1. Section 17 and 9 of the aforesaid Act enables the parties to apply for interim reliefs before the Tribunal and court, respectively. The Supreme Court held that, Sections 9(3) and 17 form part of the same scheme, and that the ‘Tribunal’ spoken of in Section 9(3) would be like the Tribunal spoken of in Section 17(1), thereby including an Emergency Arbitrator appointed under institutional rules.
2. Section 37 of the Arbitration and Conciliation Act, 1996 provides an exhaustive, self-contained code for appeals from orders made under the Arbitration Act. The Supreme Court held that Section 37 provides for appeals only from orders made by an arbitral tribunal granting or refusing to grant interim measures under Section 17(1), but not against orders made by an Indian Court under Section 17(2) of the Arbitration Act for the enforcement of a tribunal's interim order. Therefore, the Supreme Court held that an appeal against an order enforcing an emergency award under Section 17(2) would not be maintainable.
3. The Supreme Court of India has ruled that an award made by an Emergency Arbitrator under the SIAC Arbitration Rules is enforceable under the Arbitration and Conciliation Act 1996 (as amended till date) and that no appeal would lie against a court order enforcing such emergency awards. This ruling brings the Indian approach in line with international practice favouring the recognition and enforcement of emergency awards.
4. The Supreme Court observed that an order made by an emergency arbitrator under the SIAC Rules is covered under Section 17(1) and is therefore, enforceable under Section 17(2) of the Arbitration Act. The Supreme Court also noted that the legislative history of Section 17(2) favours a pro enforcement approach for emergency awards in India-seated arbitrations.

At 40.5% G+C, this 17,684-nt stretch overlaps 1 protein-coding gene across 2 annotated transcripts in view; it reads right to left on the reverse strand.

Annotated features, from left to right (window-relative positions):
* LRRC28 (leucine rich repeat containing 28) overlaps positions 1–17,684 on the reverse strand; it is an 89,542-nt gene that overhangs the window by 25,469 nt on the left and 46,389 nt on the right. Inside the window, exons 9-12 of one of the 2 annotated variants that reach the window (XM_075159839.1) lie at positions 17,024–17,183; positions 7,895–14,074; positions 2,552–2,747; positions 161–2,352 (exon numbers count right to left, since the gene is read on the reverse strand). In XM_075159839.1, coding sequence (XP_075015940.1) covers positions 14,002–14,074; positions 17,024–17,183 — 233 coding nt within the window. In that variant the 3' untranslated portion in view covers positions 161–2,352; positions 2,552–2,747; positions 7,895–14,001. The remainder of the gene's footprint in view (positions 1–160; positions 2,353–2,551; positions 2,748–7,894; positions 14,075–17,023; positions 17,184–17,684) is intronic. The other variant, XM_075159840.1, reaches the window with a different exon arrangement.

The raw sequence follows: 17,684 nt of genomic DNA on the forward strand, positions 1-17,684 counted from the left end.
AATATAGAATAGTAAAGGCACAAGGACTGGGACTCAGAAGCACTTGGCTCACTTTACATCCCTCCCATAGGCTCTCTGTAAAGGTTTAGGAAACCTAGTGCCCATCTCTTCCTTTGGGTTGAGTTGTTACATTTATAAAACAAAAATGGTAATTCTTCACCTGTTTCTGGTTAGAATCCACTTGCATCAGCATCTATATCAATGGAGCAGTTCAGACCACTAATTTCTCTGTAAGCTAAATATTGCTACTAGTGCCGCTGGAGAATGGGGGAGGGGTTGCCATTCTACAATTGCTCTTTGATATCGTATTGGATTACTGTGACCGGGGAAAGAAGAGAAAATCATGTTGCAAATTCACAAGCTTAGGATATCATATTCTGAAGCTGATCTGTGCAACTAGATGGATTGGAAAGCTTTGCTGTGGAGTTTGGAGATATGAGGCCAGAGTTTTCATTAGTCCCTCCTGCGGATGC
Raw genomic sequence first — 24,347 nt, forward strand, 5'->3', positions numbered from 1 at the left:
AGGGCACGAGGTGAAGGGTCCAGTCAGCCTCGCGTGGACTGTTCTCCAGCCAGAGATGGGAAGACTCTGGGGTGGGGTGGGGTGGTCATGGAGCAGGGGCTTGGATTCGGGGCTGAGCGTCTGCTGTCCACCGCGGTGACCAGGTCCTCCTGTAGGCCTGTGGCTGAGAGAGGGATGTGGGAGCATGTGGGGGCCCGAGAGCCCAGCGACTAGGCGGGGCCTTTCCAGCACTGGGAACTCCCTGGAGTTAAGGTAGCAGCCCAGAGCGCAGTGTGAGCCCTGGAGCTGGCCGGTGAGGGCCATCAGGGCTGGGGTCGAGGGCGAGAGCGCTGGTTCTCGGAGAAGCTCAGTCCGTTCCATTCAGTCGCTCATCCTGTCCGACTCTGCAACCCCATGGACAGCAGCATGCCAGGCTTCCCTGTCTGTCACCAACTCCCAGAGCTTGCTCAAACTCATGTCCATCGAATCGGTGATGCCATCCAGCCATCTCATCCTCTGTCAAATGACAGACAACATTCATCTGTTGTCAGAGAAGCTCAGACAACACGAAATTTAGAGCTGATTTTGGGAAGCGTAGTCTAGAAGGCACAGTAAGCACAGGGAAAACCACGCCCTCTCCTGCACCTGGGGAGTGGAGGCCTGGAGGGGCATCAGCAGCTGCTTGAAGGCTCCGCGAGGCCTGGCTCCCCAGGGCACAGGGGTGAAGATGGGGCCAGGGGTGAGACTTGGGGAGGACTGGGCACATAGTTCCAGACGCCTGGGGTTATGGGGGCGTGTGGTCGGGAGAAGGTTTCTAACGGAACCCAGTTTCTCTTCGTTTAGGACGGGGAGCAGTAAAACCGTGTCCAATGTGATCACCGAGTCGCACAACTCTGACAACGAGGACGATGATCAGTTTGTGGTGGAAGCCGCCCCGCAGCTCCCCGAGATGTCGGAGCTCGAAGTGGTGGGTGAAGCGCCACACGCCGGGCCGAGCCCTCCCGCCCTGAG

Emergency Arbitration- A Boon in Indian Scenario
Emergency Arbitration has many merits, which are encapsulated below:
1. The party seeking the urgent relief from the Emergency Arbitral Tribunal makes an
endeavour to keep its application, submissions and the relief sought as simple as possible to get the relief sought;
2. Parties may prefer Emergency Arbitration rather than seeking a remedy from the courts on account of the subject matter expertise required in intricate technical matters and the speedy process;
3. Parties are able to save huge costs involved in the arbitration process;
4. Parties comply with the order of the Emergency Arbitrator because such emergency arbitration is conducted as per the procedure agreed upon by the parties and is an offshoot of party autonomy, which is one of the pillars of arbitration in India; and
5. In Indian scenario, it will help in reducing the judicial burden. In the light of the Indian scenario, Emergency Arbitration provisions in the rules of various arbitration centres of different high courts in India is a blessing in disguise. The scheme of the Arbitration and Conciliation Act, 1996 (as amended till date) does not contain any express provision barring Emergency Arbitration. It has pro arbitration approach.
The Hon’ble Supreme Court's decision in Amazon v. Future Retail matter gives legitimacy to an emergency award made under the rules of SIAC by treating it at par with an interim order made by an arbitral tribunal seated in India. The decision paves the way for an emergency arbitration award in an India-seated arbitration to be enforced by Indian courts in the same way as if it were a decree of an Indian court. In addition, the order for enforcement of such emergency award would be final and non-appealable. Additionally, the Emergency Arbitration also in many cases develops the maturity amongst the parties to settle, which results in commercial advantage and win- win situation for the parties. It will also help in saving the precious judicial time. While Emergency Arbitration is indeed a turning point for the worldwide scenario, India still awaits full statutory recognition to the same. Emergency Arbitration is the need of the hour which works in the interest of both the parties.